XI.

GOD EVER NEAR.

What sunshine falls around the darkest lot—

How soon its haunting spectres disappear— When through its trouble breaks the living thought That God is ever near!

Near, in the lowly grass, the lordly trees,

The summer flowers, and their delicious breath; Near, in our hallowed temples, and the breeze That sweeps the lonely heath.

Near, in the closet, in the peopled streets,

Out on the marvellous deep, in glittering show'rs; Near, in the human heart, that beats and beats Without decree of ours.

For we are wandering through enchanted land:

The tiniest eye-bud peeping from the sod, Touch'd with the living thought—the spirit-wand— It opens into God.

And wherefore should this meeting free the slave,

Enrich misfortune, lift the mourner's pall? God is the secret good of all we crave; 4 And having God, gives all.

XII.

YORK MINSTER.

York minster! what a monument is this,

Out of one meek and simple life uprist! Within these walls, what sceptic but needs kiss Thy garment's hem, O Christ!

For not on fable, but immortal fact,

Could anything so real be up-rearM— Thy every thought enshrined, thy every act Re-acted and endear"d.

It were enough to glorify thy name,

This one great monument, this single one: But only think how many such proclaim God's best-beloved Son!

The domed cities, and the steepled towns,

The village spires that gleam at morn and even, The belfry on the bleak unpeopled downs, Lone hearts, to worship given.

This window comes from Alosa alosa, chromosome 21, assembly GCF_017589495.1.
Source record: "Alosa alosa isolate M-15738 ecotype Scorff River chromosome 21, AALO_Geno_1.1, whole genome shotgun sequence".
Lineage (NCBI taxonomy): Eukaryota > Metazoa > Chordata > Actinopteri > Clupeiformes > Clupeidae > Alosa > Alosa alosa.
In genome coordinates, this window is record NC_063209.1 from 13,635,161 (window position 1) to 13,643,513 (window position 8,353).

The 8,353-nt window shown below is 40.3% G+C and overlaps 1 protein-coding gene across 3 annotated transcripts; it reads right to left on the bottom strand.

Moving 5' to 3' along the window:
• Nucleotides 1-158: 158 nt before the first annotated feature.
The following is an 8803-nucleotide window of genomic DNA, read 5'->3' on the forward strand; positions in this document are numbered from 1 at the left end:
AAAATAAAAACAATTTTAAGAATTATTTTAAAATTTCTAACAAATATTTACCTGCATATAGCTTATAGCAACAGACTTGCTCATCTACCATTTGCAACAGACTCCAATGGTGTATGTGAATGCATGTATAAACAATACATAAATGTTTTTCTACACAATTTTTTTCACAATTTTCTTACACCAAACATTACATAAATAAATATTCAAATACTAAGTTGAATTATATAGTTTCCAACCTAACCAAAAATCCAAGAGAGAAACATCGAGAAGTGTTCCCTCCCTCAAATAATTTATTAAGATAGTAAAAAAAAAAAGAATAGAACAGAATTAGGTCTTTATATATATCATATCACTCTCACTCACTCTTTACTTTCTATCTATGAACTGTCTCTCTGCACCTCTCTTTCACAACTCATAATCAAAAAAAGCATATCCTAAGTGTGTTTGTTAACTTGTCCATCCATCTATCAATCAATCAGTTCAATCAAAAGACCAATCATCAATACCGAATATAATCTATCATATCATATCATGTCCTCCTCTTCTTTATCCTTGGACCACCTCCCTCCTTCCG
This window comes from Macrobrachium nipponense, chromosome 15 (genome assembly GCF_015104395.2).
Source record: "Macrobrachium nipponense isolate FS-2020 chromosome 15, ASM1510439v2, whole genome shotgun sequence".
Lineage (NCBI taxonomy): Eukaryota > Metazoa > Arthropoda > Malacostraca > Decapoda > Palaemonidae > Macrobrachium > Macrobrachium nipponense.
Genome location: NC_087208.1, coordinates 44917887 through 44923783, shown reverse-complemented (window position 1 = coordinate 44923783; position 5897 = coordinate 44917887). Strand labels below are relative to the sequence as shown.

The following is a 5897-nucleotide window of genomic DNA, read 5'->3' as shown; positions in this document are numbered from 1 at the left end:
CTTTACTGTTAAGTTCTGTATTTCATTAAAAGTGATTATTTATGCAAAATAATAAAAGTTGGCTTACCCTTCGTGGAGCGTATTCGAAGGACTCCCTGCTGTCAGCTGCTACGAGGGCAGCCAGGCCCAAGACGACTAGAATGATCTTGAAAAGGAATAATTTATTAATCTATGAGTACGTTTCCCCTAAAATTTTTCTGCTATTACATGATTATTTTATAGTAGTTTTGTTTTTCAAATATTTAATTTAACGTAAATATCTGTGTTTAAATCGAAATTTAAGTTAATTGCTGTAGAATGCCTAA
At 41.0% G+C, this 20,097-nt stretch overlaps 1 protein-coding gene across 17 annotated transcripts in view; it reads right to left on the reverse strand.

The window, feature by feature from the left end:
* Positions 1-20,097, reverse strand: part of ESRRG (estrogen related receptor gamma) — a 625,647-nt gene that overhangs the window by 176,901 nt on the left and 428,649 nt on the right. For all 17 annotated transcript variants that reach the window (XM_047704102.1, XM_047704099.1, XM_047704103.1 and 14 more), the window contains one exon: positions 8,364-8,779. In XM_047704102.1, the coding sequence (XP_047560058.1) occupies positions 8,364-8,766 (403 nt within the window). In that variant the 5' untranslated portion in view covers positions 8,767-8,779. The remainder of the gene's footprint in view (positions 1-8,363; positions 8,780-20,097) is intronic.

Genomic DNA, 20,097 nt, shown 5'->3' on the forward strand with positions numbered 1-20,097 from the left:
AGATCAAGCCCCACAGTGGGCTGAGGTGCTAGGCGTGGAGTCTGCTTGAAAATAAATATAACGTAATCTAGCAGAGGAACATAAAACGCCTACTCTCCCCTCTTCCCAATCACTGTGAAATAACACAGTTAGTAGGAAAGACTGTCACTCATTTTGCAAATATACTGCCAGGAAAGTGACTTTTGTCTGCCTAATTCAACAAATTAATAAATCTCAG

Lord Christ! methinks they challenge and reprove

The warrior's pillar and the sage's shrine,
And bid thy weaker brothers look above
To something more divine.

XIII.

FACES AND PLACES.

My journeyings lead me on through many places,

But none of them the home I could desire; And in the streets I meet a thousand faces Without one to admire.

But make our home in any place—each day

Does everything within its bounds or near it, Assume a homely beauty, as if they Put out their inner spirit.

Approach the most forbidding face so near

That we can see the truer face behind,
And in some brightening feature will appear
The beauty of a friend.

The secret of all love for friends and homes
Is beauty. It lies deeper than the skin;
And if not ours outside to-day, it comes
To-morrow from within.

XIV.
BOOKS.

I cannot think the glorious world of mind,

Embalm'd in books, which I can only see
I n patches, though I read my moments blind,
Is to be lost to me.

I have a thought that, as we live elsewhere,
So will those dear creations of the brain;
That what I lose unread, I'll find, and there
Take up my joy again.

O then the bliss of blisses, to be freed

From all the wants by which the world is driven; With liberty and endless time to read The libraries of Heaven!

XV.

HOME-CONTENT.

Content, a thousand-fold, to bide at home,

And hold the kingdom of a rounded mind, Which breaks into a chaos when I roam, And wastes on every wind.

The ready wit, the polish gain'd by travel,

The widen'd views and large experience got, Are little compensation for the ravel

And waste loose ends of thought.

The affluence of thought flows inwardly;

Travel goes outward—fights against the stream: O rest in quiet thought, and life will be As rich as any dream.

XVI.

HOME-BEAUTY.

The upland farm, the cot upon the heath,

The fisher's hut, where sandy salt winds come— The bleakest home is warm with beauty's breath, To him that calls it home.

To him, no beauty like those lowing sheds,
Or gusty ash that creaks before the door,
Or glittering shells that gem the sandy beds,
Or foam that tufts the shore.

In man and Nature kindred spirits move,

And beauty is the union of the two: The things we deem most lovely, and most love, Are those she meets us through.

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